Why I’m Not Concerned About the Outcome of the Election
With the Democratic convention behind us, and the Republican convention drawing to a close, we are being asked what seems like a simple question – “What are the implications to both the markets and the economy if Trump wins or if we have a change in leadership and Biden prevails?”
The question sometimes includes the same query for the House and Senate. We are not pollsters and can’t add much by way of assigning probabilities to the various scenarios. To answer these questions, let’s start with a baseline assumption:
The Democrats retain control of Congress
The Republicans retain control of the Senate
I’ll say it once for the record—nothing we are communicating in this thought piece is necessarily what we want to happen, hope will happen, etc. etc. We are economists and money managers, so our job is to determine as near as we can how all this impacts your investments, full stop. Trust me when I tell you the team has widely disparate personal philosophies and views on everything from social issues to fiscal policies – which often makes for spirited debate, but we strive to separate this element from the work at hand.
Scenario 1: Trump Re-Elected; Congress Split
It seems clear to us that with no change in the House and Senate control and a Trump re-election, we should expect a continuation of the polices of the last 4 years. That is not to say the results will be or even could be the same as they were pre-COVID. We are on record with the view that notwithstanding the downright astonishing asset market behavior, there is real and as yet unseen damage to the real economy both here and around the world. In some areas posting seemingly strong economic results will be easy due to comparisons based on statistics from a month, quarter, or year ago. But until the fullness of time reveals things like the extent of small business bankruptcies, permanently or prolonged segments of unemployment, impact of the stimulus debt burden, etc., it will be difficult to truly measure degrees of economic recovery. In summary, no matter who wins the Presidency, the debate over the true state of the economy will continue, while the seemingly requisite blame game will no doubt persist.
Scenario 2: Biden Elected; Congress Split
Now let’s ponder the implications of a Biden win. History tells us that the economy and markets actually do better under Democratic administrations. According to an article by Brad McMillan of the Commonwealth Financial Network, the Dow Jones Industrial Average returned an average annualized rate of 3.5% when Republican’s held the Presidency, and 6.7% under Democratic rule. Your response to this is likely the same as mine: “Interesting. Don’t care”. This is a great factoid for party conversation but nothing I would build an investment strategy around (especially in the COVID world with unprecedented dissention and social agitation of this time). Further, we would be hard pressed to try to make a case that the economy has fared markedly better under either parties’ governance – in the end as with so many things, it all depends on a myriad of other factors making these sorts of comparisons suspect at best, and useless in reality.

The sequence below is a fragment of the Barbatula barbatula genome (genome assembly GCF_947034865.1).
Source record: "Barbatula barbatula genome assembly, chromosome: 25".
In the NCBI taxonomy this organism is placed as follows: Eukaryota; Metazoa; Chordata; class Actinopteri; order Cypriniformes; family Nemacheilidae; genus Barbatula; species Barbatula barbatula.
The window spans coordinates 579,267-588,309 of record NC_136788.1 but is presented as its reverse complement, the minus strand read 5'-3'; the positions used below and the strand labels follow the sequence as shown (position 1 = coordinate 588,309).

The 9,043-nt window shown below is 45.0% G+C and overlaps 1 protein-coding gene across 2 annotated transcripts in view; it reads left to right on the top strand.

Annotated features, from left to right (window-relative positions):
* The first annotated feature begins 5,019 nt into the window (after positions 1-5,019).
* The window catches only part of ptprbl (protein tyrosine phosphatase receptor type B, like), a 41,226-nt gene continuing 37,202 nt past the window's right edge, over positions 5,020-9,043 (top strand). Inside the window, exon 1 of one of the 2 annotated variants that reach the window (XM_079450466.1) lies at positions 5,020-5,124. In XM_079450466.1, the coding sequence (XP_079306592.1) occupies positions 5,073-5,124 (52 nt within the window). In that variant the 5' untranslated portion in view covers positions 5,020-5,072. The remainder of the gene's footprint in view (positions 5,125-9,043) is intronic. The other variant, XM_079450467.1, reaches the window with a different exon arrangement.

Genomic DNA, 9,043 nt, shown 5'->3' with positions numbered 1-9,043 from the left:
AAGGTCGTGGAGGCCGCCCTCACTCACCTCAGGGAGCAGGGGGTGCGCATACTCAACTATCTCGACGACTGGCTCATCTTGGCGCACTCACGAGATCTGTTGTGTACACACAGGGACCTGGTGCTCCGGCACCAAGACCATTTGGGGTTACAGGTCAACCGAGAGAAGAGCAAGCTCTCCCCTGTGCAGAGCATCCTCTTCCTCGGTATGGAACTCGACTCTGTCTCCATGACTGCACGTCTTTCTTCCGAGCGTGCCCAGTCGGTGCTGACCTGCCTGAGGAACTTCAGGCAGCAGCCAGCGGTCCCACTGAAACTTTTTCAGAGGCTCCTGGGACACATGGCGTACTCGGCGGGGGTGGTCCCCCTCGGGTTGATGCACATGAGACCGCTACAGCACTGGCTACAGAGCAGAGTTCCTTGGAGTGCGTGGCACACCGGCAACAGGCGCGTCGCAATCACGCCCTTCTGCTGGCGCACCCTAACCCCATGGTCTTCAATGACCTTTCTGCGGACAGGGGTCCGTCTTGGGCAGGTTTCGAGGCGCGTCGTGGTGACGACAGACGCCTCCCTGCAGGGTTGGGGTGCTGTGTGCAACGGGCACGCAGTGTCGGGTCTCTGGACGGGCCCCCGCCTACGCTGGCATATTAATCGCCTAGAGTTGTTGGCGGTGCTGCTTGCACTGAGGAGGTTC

The questions raised by many that are tinged with concern over a potential Biden win seem largely rooted in the uncertainty of policy proclamations of a truly historic and sweeping nature; watershed type ideas like the Green New Deal that are equally difficult to forecast.
So why am I not worried about these scenarios? Here is a short tick-list of points:
1) I doubt the election will have a truly clear winner. All of the issues (such as mail-in voting) are concocted to lay the ground work for cover for both sides rejecting the results, which I fear will likely result in a significant delay in the final outcome and probably require high court proceedings to resolve. Neither party will have anything like a clear mandate to govern and will have to drag the other half of the country in some cases literally kicking and screaming for the next 4 years. Fun.
2) I believe there is a crevasse between what Biden says he will do, and what he might actually attempt to do. A nice way of saying that politicians (all of them) have a way of making a lot of lofty promises, then blaming the other side for not even attempting many of them.
3) I see a gulch between what a Biden administration likely attempts to accomplish and what they can get done. Even if the Democrats were to win the Senate, they likely would not have a filibuster-proof majority and likely could not rely on all the Democrats to vote for anything radical. Can you say “mid-term election in 2 years’ time”?
4) My expectation that anything truly seismic will be met with an immense lobbying resistance and then legal challenges that will draw out, dilute, and generally confound anything fundamentally transitionary.
5) And then there is the time to implement – the government moves slowly on most things, and even slower on big, complicated things.
6) My expectation, and here history is pretty reliable because it rests on human nature, that major change in 2020 will be met by a significant push back in the 2022 mid-term election.
In conclusion, there is a lot of bluster in politics, and agenda items take much longer to implement than expected. Campaign promises are narrowed down; legislation is written, then debated, and perhaps stalled. Perhaps the courts weigh in, and we still have yet to actually implement anything. And then Congress goes on recess where they will be fundraising and making more promises before mid-terms. We all know there is one thing our elected officials are good at, and it’s raising money and staying in office. On net, we expect a lot of business as usual in Washington, which means on the margin not a whole lot gets done which is why we are not concerned about the outcome of the election.
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